Bolivia miners block access to La Paz

  • Published
A miner's son plays on a road leading to La Paz on 11 September 2012
Image caption,
Hundreds of miners and their families blocked off roads by scattering stones on the tarmac

Road access to Bolivia's main city, La Paz, has been blocked off by miners demanding that the government hand over part of a tin and zinc mine.

Hundreds of miners belonging to a private co-operative blocked the three main highways leading into La Paz.

The Colquiri mine, which used to belong to Swiss company Glencore, was expropriated by the government in June.

Various mining groups have been arguing over who should run it ever since.

Police say they seized dynamite from the opposing groups, which they feared were heading for a clash.

Officials said the miners had cut off the road leading from La Paz to Chile, as well as those leading to Peru and the northern Yungas region.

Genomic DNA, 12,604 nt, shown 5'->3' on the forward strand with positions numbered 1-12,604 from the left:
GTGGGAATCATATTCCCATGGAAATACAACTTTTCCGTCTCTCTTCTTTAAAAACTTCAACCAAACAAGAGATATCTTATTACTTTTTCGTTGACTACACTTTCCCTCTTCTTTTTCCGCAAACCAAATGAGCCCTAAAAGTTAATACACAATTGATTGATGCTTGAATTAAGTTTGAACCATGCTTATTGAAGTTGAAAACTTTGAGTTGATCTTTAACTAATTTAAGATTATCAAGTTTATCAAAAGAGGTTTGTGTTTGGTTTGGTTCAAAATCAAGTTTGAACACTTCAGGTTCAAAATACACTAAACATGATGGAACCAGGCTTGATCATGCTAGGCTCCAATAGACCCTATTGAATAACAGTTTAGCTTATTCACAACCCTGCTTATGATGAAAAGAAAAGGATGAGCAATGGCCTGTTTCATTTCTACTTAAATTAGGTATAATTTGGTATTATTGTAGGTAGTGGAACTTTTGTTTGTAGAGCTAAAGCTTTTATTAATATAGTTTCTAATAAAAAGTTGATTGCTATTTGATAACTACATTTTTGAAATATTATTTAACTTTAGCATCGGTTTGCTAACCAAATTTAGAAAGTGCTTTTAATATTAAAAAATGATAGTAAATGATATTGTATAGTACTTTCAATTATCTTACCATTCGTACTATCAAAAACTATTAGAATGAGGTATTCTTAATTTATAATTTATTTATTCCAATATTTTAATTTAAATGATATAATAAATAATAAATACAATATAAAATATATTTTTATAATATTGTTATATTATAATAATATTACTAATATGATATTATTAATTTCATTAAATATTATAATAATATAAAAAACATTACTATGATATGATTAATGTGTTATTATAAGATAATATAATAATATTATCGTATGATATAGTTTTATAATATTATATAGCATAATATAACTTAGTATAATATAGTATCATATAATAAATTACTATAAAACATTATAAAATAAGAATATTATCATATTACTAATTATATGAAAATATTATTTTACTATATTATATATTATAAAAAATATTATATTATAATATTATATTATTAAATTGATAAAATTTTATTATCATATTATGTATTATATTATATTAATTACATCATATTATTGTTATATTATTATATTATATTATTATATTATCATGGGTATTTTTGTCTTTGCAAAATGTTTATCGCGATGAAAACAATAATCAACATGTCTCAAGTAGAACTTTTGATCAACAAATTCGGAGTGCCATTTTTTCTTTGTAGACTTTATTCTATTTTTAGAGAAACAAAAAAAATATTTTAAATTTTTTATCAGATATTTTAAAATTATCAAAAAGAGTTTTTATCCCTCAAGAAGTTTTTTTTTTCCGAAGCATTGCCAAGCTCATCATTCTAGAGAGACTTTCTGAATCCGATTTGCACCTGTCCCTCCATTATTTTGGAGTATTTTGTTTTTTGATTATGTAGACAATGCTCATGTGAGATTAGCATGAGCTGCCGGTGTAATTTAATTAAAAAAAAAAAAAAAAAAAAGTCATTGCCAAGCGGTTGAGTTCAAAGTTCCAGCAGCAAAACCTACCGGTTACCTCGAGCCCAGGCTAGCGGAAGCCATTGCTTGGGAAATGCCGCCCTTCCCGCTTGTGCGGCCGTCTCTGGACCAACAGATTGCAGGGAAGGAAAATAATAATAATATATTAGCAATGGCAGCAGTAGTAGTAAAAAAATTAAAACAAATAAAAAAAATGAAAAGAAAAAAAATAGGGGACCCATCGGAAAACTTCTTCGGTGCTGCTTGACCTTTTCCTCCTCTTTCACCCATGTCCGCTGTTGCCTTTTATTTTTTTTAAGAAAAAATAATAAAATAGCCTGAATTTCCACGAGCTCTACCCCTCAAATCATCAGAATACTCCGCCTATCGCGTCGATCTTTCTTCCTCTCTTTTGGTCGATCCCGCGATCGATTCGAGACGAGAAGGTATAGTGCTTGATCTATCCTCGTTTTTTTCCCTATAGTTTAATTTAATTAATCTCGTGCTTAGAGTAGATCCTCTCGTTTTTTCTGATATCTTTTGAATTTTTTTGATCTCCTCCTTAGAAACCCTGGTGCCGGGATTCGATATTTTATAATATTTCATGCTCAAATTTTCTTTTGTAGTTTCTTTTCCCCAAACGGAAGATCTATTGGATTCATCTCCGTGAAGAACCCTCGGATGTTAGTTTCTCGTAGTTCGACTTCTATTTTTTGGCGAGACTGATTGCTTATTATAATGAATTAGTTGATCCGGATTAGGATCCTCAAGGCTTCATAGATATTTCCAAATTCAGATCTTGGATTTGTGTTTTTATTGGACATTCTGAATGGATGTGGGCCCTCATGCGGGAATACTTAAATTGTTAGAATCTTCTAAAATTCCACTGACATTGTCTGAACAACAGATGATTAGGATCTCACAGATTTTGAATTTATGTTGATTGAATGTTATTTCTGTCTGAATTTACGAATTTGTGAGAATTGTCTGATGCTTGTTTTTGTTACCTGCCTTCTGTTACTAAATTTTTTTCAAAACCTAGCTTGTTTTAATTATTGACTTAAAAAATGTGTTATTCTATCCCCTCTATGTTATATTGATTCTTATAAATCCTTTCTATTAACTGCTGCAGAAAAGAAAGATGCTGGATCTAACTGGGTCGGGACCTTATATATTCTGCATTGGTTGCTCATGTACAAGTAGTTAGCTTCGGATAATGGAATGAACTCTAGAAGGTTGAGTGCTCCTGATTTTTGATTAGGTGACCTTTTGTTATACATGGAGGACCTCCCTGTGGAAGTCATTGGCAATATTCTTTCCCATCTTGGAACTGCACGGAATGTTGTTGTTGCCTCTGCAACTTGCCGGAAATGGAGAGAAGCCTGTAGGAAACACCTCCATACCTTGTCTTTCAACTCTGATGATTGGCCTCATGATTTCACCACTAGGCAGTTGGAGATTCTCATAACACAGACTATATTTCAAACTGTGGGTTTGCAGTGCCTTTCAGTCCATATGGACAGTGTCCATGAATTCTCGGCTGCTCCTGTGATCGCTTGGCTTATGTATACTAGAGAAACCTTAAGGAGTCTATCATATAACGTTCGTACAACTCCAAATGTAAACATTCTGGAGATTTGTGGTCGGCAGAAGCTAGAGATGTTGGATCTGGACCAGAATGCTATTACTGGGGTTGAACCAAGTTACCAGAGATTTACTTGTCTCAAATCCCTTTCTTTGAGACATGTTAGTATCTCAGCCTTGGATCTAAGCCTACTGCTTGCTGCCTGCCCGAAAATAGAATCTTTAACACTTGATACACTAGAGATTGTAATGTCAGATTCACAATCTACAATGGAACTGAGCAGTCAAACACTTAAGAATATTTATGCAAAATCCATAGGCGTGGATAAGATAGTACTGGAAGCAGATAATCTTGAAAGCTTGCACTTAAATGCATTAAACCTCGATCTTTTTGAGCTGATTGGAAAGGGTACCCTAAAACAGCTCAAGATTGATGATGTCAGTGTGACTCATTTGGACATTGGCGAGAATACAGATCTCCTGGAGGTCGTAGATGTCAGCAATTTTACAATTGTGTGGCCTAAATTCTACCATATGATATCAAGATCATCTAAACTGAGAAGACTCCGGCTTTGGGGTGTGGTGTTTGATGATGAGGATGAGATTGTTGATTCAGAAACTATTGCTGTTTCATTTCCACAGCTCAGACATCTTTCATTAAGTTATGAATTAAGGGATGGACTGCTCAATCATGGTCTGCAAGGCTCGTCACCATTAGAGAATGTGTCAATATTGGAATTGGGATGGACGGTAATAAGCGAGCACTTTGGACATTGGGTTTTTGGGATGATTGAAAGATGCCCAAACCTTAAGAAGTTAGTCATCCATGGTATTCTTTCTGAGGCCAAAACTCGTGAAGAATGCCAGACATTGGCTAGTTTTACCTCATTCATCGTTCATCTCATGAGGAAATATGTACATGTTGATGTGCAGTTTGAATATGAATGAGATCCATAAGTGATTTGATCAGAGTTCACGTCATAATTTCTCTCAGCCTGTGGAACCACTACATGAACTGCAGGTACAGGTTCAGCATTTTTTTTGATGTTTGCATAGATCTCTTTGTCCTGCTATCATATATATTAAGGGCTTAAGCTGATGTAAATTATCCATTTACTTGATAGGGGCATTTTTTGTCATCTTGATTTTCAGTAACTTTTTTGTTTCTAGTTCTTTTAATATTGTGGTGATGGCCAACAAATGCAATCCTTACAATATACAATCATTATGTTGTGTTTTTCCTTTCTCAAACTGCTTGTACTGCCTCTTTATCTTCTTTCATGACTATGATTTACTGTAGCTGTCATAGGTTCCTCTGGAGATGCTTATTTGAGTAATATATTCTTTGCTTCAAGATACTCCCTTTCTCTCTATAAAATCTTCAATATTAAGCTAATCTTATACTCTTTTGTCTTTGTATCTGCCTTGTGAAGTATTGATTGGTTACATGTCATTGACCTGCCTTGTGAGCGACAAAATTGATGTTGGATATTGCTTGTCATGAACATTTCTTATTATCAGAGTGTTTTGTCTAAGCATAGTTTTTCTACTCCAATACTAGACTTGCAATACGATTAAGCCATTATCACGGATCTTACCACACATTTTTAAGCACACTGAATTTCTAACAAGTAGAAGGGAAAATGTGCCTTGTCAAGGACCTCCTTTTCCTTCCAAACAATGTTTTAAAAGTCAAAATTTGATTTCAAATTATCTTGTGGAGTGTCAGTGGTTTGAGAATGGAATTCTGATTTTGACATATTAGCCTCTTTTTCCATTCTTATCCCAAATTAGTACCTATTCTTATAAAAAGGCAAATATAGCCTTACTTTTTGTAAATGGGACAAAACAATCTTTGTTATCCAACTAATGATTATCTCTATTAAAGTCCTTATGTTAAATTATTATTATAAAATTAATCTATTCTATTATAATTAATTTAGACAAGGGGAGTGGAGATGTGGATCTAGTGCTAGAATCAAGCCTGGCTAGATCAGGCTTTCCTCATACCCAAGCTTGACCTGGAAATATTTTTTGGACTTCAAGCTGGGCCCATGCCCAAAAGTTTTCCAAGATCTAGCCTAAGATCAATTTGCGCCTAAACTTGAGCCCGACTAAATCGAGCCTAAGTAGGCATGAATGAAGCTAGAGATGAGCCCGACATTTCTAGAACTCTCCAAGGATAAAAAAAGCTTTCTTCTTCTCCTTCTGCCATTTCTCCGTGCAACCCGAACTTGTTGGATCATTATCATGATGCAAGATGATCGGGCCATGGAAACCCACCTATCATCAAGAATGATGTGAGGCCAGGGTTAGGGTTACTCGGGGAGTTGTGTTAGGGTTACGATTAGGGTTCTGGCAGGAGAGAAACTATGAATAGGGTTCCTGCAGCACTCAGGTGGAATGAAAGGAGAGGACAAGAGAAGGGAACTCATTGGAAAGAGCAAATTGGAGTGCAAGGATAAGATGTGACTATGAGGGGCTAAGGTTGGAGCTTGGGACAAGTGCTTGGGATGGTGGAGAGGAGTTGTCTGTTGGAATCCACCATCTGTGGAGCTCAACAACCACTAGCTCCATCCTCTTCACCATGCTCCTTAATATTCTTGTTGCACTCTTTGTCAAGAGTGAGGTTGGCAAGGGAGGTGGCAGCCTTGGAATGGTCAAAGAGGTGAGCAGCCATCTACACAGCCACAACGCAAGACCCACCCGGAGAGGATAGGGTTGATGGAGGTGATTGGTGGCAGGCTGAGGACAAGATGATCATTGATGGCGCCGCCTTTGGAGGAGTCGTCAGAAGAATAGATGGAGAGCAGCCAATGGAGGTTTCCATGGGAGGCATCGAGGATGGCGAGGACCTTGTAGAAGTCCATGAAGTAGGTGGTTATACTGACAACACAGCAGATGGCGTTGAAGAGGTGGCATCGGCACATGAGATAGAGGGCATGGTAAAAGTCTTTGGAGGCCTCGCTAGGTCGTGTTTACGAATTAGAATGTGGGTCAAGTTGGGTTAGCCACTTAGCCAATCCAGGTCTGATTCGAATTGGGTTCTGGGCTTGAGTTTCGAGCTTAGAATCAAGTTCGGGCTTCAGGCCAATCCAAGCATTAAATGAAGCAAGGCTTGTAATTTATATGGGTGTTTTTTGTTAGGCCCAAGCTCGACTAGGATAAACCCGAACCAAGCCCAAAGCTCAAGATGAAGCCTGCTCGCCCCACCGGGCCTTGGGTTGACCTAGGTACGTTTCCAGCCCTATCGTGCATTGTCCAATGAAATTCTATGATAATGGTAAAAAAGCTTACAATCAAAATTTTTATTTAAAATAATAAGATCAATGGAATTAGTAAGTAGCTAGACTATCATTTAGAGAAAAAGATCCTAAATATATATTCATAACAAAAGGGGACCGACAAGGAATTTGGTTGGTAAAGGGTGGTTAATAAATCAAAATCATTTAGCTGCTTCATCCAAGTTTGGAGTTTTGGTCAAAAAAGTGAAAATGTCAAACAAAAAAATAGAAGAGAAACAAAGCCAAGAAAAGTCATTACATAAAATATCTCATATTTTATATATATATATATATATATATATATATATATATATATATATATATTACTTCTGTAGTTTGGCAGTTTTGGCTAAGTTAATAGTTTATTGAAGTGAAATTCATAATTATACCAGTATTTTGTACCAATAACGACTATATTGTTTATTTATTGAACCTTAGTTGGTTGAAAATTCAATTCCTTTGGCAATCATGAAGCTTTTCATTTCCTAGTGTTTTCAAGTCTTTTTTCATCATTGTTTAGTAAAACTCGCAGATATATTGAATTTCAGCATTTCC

'Irreconcilable enemies'

A spokesman for the protesters, Simon Condori, said they would "stay at the three blockades until a positive result for the (private) co-operative is reached".

The group says the government agreed to hand over the richest vein in the Colquiri mine.

A rival group employed by the state-run Bolivian Mining Corporation (Comibol) wants the government to run the whole of the mine and to ban other groups from mining it.

A union leader for the Comibol group, Severino Estallani, said 5,000 of its members were heading for La Paz to make their demands heard.

The opposing groups crossed paths during their marches in La Paz on Tuesday and traded insults.

Interior Minister Carlos Romero called on both groups to keep their demonstrations peaceful.

"Both have to accept that they have to work together, they can't deny each other's rights and exclude each other as if they were irreconcilable enemies," Mr Romero said.

He called on the groups to enter into negotiations with the government.

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